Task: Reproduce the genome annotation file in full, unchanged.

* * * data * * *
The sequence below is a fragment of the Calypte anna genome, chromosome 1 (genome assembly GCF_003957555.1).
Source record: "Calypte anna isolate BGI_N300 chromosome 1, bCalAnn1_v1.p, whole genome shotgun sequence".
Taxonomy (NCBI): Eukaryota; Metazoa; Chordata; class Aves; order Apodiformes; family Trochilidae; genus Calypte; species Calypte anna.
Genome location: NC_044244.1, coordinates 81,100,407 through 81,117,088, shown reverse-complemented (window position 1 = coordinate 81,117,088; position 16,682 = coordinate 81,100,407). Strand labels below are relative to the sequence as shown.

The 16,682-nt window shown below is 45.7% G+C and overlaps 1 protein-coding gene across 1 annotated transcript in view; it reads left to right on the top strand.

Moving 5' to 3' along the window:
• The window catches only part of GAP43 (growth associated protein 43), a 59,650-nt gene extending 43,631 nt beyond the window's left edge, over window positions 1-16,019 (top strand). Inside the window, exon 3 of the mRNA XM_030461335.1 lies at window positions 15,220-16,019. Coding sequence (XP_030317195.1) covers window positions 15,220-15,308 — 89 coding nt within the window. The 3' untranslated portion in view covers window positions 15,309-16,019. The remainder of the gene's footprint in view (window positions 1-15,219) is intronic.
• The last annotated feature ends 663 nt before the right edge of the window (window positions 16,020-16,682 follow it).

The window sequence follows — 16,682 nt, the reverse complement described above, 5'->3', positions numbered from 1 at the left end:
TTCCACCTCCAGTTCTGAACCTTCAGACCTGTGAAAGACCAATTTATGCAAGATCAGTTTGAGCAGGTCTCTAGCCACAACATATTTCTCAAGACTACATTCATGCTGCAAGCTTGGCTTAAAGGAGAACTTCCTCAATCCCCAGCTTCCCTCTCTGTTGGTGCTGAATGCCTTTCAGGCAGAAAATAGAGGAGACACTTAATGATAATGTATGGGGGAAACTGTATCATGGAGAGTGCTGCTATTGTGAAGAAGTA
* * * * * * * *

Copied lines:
The sequence below is a fragment of the Calypte anna genome, chromosome 1 (genome assembly GCF_003957555.1).
Source record: "Calypte anna isolate BGI_N300 chromosome 1, bCalAnn1_v1.p, whole genome shotgun sequence".
Taxonomy (NCBI): Eukaryota; Metazoa; Chordata; class Aves; order Apodiformes; family Trochilidae; genus Calypte; species Calypte anna.
Genome location: NC_044244.1, coordinates 81,100,407 through 81,117,088, shown reverse-complemented (window position 1 = coordinate 81,117,088; position 16,682 = coordinate 81,100,407). Strand labels below are relative to the sequence as shown.

The 16,682-nt window shown below is 45.7% G+C and overlaps 1 protein-coding gene across 1 annotated transcript in view; it reads left to right on the top strand.

Moving 5' to 3' along the window:
• The window catches only part of GAP43 (growth associated protein 43), a 59,650-nt gene extending 43,631 nt beyond the window's left edge, over window positions 1-16,019 (top strand). Inside the window, exon 3 of the mRNA XM_030461335.1 lies at window positions 15,220-16,019. Coding sequence (XP_030317195.1) covers window positions 15,220-15,308 — 89 coding nt within the window. The 3' untranslated portion in view covers window positions 15,309-16,019. The remainder of the gene's footprint in view (window positions 1-15,219) is intronic.
• The last annotated feature ends 663 nt before the right edge of the window (window positions 16,020-16,682 follow it).

The window sequence follows — 16,682 nt, the reverse complement described above, 5'->3', positions numbered from 1 at the left end:
TTCCACCTCCAGTTCTGAACCTTCAGACCTGTGAAAGACCAATTTATGCAAGATCAGTTTGAGCAGGTCTCTAGCCACAACATATTTCTCAAGACTACATTCATGCTGCAAGCTTGGCTTAAAGGAGAACTTCCTCAATCCCCAGCTTCCCTCTCTGTTGGTGCTGAATGCCTTTCAGGCAGAAAATAGAGGAGACACTTAATGATAATGTATGGGGGAAACTGTATCATGGAGAGTGCTGCTATTGTGAAGAAGTA